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Monday, November 29, 2021

Magh Bihu 2018: History, significance, festive songs and how Bhogali Bihu is celebrated

Celebrating a good harvest, people of Assam prepare a grand feast on the eve of Magh or Bhogali Bihu thanking gods. After offering prayers to a bonfire people celebrate the week-long festival singing songs, performing folk dances, distributing traditional delicacies and taking part in ancient sports.

By: Lifestyle Desk | New Delhi |
Updated: January 15, 2018 9:33:44 am
Bihu is celebrated thrice in Assam and Bhogali or Magh Bihu is the harvest festival of the state. (Source: File photo)

One of the most important festivals for Assamese people around the world is Bihu, which is also the harvest festival of the state. But unknown to many is that there are actually three types of Bihu, starting the Gregorian new year with Magh Bihu or Bhogali Bihu. Much like Makar Sankranti and Uttarayan, the festival – which is also known as Maghor Bihu – is celebrated to mark a slight shift in the earth’s rotational axis that brings in the end of chilly winters and the beginning of spring. Celebrated during the month of Magh, Sankranti marks the end of harvest season and also the departure of the cold winter season, where people welcome new produce with a week-long celebration. This falls on January 15.

This is one of the three Bihu celebrated by the community and the term Bhogali Bihu is derived from the word Bhog, which refers to eating and enjoyment. And as the name suggests, there is plenty of food involved in the celebrations along with song and dance.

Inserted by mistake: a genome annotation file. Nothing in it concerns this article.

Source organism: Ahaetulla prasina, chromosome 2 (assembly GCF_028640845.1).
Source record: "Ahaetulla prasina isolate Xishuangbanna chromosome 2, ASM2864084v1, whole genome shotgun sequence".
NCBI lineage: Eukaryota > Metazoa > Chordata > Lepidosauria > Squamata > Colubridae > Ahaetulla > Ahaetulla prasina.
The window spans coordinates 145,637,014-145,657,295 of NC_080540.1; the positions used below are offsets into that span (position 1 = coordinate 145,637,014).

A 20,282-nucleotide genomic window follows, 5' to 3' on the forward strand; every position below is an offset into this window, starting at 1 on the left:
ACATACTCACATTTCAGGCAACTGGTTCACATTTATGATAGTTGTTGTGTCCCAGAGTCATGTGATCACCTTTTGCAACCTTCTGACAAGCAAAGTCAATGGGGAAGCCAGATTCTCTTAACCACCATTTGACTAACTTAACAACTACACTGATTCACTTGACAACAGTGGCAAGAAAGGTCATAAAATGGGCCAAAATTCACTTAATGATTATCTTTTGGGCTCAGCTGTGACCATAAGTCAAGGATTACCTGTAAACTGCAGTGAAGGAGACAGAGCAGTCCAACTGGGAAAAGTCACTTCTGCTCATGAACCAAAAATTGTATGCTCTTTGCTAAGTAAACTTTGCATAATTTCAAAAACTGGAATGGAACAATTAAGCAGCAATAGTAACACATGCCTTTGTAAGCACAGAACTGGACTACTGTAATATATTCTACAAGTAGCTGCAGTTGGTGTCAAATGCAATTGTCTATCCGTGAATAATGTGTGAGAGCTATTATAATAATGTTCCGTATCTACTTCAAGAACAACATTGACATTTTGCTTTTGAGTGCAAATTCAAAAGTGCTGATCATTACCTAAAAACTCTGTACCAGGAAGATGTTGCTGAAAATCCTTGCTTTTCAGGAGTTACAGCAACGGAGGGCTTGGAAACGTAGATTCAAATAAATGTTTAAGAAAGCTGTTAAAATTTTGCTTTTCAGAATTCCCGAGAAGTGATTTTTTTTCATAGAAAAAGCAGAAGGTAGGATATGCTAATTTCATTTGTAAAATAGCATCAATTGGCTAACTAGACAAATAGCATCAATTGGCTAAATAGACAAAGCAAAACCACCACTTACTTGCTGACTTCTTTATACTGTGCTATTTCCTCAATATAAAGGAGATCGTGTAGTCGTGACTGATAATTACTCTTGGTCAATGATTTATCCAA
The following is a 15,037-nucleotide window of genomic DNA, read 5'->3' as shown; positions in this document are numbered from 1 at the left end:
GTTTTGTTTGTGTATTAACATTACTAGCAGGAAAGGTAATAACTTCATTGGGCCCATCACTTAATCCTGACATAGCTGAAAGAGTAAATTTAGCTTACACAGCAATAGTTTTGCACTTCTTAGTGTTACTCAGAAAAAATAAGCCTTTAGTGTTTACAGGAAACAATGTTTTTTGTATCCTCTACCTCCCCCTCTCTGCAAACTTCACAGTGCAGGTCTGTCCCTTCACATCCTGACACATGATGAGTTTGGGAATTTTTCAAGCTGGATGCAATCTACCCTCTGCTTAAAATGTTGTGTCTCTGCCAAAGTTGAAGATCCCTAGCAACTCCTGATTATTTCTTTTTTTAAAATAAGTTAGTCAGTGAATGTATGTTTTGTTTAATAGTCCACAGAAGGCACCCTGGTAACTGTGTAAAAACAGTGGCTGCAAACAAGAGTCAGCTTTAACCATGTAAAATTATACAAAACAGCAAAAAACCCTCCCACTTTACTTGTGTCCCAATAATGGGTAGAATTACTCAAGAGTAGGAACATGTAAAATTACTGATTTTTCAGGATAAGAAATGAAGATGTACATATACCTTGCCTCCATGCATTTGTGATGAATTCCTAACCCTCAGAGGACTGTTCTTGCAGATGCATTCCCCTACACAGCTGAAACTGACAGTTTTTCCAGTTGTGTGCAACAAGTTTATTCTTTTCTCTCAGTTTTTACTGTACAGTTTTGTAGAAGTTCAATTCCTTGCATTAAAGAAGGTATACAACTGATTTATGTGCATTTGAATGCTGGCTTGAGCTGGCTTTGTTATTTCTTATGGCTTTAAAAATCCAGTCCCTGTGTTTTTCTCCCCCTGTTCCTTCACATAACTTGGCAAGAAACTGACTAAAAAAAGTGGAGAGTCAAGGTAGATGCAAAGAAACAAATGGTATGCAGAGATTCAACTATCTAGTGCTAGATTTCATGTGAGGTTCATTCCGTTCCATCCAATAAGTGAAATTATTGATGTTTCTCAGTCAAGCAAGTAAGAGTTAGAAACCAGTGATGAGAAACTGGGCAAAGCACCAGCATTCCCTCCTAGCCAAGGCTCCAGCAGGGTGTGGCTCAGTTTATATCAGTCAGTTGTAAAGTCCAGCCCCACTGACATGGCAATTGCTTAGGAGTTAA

The eve of the Bhogali Bihu is called the Uruka, the last day of the lunar month of Pousha. On this day, a grand feast, or bhog, is prepared on the night of the first day of the festival. Young men build makeshift thatched-roof huts, known as ‘bhelaghar’ and a ‘meji’ (bonfire) is created with hay and bamboo. Women prepare the feast in the bhelaghar. People spend the night near these mejis by singing songs and performing folk dances. The next morning, people take bath and then the Meji is burnt. It is believed that this burning of the bonfire helps to put an end to the cold season.

Here are some examples of Bihu songs sung during the festivities.


For the puja, people throw in pithas (delicacies made with rice) and betel nuts into the flames, a tradition very similar to Lohri. People thank the fire god to mark the end of the harvest season and take back his blessing in form of burnt woods and bamboo.

For the next few days of the festivities, people distribute sweet dishes like Pithe, Sira-doi and Jolpan to spread cheer. Many traditional games and art forms are performed. From cock-fights to bull-fights, many such competitions are organised on the first day of Magh.

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